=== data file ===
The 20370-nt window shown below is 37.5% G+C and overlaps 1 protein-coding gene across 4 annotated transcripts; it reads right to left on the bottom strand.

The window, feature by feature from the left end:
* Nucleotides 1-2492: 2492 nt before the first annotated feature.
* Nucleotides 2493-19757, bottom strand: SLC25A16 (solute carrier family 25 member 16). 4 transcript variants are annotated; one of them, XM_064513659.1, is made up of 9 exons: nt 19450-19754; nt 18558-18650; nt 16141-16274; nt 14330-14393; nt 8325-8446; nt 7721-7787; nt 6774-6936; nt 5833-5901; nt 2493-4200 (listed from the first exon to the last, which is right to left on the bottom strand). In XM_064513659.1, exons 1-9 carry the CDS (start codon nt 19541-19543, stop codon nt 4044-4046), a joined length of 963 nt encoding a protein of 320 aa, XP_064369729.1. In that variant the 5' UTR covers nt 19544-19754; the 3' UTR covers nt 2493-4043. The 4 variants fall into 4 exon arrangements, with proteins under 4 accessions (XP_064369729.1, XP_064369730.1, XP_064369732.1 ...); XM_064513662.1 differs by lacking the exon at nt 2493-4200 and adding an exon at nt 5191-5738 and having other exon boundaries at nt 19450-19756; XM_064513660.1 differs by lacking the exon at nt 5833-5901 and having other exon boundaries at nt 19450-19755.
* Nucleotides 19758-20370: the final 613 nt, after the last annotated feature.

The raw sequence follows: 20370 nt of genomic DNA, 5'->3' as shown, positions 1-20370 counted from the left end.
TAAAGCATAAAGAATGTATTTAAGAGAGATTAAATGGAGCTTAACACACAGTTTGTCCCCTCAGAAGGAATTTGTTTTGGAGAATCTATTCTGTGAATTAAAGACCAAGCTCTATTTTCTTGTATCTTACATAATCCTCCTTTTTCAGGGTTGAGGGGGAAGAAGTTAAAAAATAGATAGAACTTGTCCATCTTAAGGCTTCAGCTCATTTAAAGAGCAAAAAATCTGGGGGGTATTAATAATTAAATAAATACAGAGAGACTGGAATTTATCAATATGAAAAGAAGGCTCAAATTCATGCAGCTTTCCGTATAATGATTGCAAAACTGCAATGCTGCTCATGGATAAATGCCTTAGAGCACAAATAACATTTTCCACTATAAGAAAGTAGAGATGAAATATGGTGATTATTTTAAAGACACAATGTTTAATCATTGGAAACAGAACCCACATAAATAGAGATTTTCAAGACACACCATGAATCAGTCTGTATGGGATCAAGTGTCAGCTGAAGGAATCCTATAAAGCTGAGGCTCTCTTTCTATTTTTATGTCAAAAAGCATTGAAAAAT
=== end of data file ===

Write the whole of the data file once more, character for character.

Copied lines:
The 20370-nt window shown below is 37.5% G+C and overlaps 1 protein-coding gene across 4 annotated transcripts; it reads right to left on the bottom strand.

The window, feature by feature from the left end:
* Nucleotides 1-2492: 2492 nt before the first annotated feature.
* Nucleotides 2493-19757, bottom strand: SLC25A16 (solute carrier family 25 member 16). 4 transcript variants are annotated; one of them, XM_064513659.1, is made up of 9 exons: nt 19450-19754; nt 18558-18650; nt 16141-16274; nt 14330-14393; nt 8325-8446; nt 7721-7787; nt 6774-6936; nt 5833-5901; nt 2493-4200 (listed from the first exon to the last, which is right to left on the bottom strand). In XM_064513659.1, exons 1-9 carry the CDS (start codon nt 19541-19543, stop codon nt 4044-4046), a joined length of 963 nt encoding a protein of 320 aa, XP_064369729.1. In that variant the 5' UTR covers nt 19544-19754; the 3' UTR covers nt 2493-4043. The 4 variants fall into 4 exon arrangements, with proteins under 4 accessions (XP_064369729.1, XP_064369730.1, XP_064369732.1 ...); XM_064513662.1 differs by lacking the exon at nt 2493-4200 and adding an exon at nt 5191-5738 and having other exon boundaries at nt 19450-19756; XM_064513660.1 differs by lacking the exon at nt 5833-5901 and having other exon boundaries at nt 19450-19755.
* Nucleotides 19758-20370: the final 613 nt, after the last annotated feature.

The raw sequence follows: 20370 nt of genomic DNA, 5'->3' as shown, positions 1-20370 counted from the left end.
TAAAGCATAAAGAATGTATTTAAGAGAGATTAAATGGAGCTTAACACACAGTTTGTCCCCTCAGAAGGAATTTGTTTTGGAGAATCTATTCTGTGAATTAAAGACCAAGCTCTATTTTCTTGTATCTTACATAATCCTCCTTTTTCAGGGTTGAGGGGGAAGAAGTTAAAAAATAGATAGAACTTGTCCATCTTAAGGCTTCAGCTCATTTAAAGAGCAAAAAATCTGGGGGGTATTAATAATTAAATAAATACAGAGAGACTGGAATTTATCAATATGAAAAGAAGGCTCAAATTCATGCAGCTTTCCGTATAATGATTGCAAAACTGCAATGCTGCTCATGGATAAATGCCTTAGAGCACAAATAACATTTTCCACTATAAGAAAGTAGAGATGAAATATGGTGATTATTTTAAAGACACAATGTTTAATCATTGGAAACAGAACCCACATAAATAGAGATTTTCAAGACACACCATGAATCAGTCTGTATGGGATCAAGTGTCAGCTGAAGGAATCCTATAAAGCTGAGGCTCTCTTTCTATTTTTATGTCAAAAAGCATTGAAAAAT